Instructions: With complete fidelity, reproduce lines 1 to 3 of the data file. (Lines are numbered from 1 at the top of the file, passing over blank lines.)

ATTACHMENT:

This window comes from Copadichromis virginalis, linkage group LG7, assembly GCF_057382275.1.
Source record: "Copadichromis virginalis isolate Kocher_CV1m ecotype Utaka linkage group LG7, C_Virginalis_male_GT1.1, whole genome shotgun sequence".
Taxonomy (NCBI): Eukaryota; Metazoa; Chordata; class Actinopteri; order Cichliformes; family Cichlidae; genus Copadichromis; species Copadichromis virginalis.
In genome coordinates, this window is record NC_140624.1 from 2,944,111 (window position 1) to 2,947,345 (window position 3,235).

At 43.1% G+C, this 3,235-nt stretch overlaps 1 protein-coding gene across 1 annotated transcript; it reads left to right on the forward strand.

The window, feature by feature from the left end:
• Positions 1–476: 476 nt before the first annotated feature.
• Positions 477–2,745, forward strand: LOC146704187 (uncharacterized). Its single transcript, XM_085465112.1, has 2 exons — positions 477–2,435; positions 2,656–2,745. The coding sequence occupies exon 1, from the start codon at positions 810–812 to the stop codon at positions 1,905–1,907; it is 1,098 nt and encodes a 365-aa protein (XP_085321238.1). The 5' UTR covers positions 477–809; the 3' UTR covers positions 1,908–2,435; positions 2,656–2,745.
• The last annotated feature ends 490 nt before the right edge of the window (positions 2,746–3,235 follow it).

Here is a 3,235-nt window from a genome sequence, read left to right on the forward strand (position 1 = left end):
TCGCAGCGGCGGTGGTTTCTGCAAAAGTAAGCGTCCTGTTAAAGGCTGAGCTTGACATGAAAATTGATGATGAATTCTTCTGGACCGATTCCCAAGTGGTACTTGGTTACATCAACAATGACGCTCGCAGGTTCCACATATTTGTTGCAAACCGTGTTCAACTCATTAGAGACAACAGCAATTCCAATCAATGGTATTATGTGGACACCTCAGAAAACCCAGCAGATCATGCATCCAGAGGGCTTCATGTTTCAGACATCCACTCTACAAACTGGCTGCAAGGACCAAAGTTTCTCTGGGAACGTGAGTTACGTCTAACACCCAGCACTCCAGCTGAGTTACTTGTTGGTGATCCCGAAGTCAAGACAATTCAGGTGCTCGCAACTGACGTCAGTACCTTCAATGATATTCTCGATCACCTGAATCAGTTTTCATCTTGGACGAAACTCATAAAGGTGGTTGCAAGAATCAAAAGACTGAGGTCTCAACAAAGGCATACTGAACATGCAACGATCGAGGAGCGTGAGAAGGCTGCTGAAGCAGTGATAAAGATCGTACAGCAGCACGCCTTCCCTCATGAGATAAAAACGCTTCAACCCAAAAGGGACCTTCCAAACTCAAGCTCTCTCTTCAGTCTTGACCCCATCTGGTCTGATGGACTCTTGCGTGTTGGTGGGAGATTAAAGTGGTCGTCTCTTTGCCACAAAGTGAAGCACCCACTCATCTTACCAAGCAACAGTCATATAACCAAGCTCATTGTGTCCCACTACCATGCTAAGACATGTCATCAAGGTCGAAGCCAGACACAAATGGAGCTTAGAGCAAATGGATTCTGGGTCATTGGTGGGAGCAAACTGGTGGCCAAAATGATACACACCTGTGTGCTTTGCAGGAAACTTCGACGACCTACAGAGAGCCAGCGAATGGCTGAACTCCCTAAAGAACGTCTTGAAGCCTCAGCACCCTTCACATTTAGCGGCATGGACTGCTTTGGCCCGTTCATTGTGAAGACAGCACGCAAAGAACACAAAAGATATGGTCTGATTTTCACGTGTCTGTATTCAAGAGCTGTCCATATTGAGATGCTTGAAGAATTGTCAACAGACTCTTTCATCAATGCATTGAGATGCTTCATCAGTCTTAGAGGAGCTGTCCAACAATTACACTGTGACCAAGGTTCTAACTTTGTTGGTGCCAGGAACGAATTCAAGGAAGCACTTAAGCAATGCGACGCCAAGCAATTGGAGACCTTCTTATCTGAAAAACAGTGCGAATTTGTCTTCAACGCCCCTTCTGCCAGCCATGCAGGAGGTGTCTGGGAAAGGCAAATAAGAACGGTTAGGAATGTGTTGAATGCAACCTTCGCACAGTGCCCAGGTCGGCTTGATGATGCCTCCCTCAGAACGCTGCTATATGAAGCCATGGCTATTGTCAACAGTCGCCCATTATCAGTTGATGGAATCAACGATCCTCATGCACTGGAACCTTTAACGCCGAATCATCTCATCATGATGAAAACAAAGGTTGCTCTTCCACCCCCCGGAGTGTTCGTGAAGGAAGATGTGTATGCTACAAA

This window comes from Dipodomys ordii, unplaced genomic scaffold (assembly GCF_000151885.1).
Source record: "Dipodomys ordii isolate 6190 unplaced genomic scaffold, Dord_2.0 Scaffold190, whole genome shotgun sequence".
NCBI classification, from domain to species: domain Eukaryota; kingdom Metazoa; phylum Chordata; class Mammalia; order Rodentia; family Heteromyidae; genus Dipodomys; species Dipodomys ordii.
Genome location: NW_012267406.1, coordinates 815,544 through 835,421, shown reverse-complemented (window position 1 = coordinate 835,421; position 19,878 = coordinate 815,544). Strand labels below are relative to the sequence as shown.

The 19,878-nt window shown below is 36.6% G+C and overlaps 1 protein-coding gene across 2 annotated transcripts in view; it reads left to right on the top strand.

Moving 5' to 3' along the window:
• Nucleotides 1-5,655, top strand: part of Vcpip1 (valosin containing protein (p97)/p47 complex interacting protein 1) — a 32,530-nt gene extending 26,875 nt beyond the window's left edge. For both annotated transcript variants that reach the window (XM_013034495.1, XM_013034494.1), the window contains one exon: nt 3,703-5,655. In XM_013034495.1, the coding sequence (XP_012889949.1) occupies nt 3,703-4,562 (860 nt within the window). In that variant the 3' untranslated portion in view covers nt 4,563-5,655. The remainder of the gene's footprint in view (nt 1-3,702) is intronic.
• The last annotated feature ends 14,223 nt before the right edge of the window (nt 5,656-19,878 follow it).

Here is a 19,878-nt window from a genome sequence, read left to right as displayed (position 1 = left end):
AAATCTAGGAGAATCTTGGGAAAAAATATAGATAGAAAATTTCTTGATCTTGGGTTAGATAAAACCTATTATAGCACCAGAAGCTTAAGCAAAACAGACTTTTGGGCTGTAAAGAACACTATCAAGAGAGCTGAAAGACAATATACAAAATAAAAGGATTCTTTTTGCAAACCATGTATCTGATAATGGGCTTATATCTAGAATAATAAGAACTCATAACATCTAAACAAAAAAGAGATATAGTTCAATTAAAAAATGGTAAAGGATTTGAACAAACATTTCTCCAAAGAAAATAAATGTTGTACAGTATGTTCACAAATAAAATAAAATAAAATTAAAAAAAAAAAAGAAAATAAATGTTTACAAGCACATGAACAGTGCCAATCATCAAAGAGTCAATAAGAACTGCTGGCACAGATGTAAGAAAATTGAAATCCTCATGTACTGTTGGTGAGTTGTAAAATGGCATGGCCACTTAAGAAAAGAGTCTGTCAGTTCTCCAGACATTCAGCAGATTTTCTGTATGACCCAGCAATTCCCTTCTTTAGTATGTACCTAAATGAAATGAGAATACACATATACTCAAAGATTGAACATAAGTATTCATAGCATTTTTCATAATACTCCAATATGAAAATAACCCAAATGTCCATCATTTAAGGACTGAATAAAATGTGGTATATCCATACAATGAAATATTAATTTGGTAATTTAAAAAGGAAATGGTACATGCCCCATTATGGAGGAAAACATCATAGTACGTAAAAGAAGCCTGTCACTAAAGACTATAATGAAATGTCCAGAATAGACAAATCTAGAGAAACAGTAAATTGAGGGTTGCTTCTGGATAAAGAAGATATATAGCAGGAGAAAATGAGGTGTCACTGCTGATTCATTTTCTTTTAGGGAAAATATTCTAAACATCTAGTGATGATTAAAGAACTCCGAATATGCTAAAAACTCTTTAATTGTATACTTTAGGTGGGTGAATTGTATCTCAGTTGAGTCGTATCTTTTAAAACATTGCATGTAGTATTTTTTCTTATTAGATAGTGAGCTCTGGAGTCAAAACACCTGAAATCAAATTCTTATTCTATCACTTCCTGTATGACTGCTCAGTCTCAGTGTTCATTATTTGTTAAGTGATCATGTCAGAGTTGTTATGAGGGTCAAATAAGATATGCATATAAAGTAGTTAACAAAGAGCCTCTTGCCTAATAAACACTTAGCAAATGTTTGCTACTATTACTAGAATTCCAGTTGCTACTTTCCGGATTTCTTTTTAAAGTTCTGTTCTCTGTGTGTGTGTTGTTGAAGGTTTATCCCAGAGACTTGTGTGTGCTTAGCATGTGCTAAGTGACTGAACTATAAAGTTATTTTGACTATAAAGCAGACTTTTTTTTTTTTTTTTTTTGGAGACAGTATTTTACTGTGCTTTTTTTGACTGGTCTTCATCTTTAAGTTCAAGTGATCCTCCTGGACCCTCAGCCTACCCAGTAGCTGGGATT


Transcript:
This window comes from Copadichromis virginalis, linkage group LG7, assembly GCF_057382275.1.
Source record: "Copadichromis virginalis isolate Kocher_CV1m ecotype Utaka linkage group LG7, C_Virginalis_male_GT1.1, whole genome shotgun sequence".
Taxonomy (NCBI): Eukaryota; Metazoa; Chordata; class Actinopteri; order Cichliformes; family Cichlidae; genus Copadichromis; species Copadichromis virginalis.